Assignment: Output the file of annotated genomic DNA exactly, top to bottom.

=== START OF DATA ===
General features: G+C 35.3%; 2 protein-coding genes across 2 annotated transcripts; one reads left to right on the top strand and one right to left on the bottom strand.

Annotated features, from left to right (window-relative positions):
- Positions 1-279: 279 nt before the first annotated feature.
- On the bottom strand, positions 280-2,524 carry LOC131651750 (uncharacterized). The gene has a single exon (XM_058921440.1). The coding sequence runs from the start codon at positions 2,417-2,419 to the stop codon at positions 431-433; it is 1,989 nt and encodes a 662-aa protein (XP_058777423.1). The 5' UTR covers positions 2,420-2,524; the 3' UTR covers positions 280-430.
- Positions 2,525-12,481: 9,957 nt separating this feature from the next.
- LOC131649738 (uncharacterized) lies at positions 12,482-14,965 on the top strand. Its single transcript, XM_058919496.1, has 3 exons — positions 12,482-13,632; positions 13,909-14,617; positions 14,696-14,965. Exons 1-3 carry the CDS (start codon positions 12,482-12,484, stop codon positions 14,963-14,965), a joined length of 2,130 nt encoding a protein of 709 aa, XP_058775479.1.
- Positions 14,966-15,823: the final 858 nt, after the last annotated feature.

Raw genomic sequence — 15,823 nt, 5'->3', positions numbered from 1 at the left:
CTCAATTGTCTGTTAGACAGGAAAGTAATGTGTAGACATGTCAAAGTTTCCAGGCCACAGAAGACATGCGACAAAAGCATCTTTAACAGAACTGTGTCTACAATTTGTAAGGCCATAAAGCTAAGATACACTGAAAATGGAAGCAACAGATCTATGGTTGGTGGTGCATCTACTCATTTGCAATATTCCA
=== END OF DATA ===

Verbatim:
General features: G+C 35.3%; 2 protein-coding genes across 2 annotated transcripts; one reads left to right on the top strand and one right to left on the bottom strand.

Annotated features, from left to right (window-relative positions):
- Positions 1-279: 279 nt before the first annotated feature.
- On the bottom strand, positions 280-2,524 carry LOC131651750 (uncharacterized). The gene has a single exon (XM_058921440.1). The coding sequence runs from the start codon at positions 2,417-2,419 to the stop codon at positions 431-433; it is 1,989 nt and encodes a 662-aa protein (XP_058777423.1). The 5' UTR covers positions 2,420-2,524; the 3' UTR covers positions 280-430.
- Positions 2,525-12,481: 9,957 nt separating this feature from the next.
- LOC131649738 (uncharacterized) lies at positions 12,482-14,965 on the top strand. Its single transcript, XM_058919496.1, has 3 exons — positions 12,482-13,632; positions 13,909-14,617; positions 14,696-14,965. Exons 1-3 carry the CDS (start codon positions 12,482-12,484, stop codon positions 14,963-14,965), a joined length of 2,130 nt encoding a protein of 709 aa, XP_058775479.1.
- Positions 14,966-15,823: the final 858 nt, after the last annotated feature.

Raw genomic sequence — 15,823 nt, 5'->3', positions numbered from 1 at the left:
CTCAATTGTCTGTTAGACAGGAAAGTAATGTGTAGACATGTCAAAGTTTCCAGGCCACAGAAGACATGCGACAAAAGCATCTTTAACAGAACTGTGTCTACAATTTGTAAGGCCATAAAGCTAAGATACACTGAAAATGGAAGCAACAGATCTATGGTTGGTGGTGCATCTACTCATTTGCAATATTCCA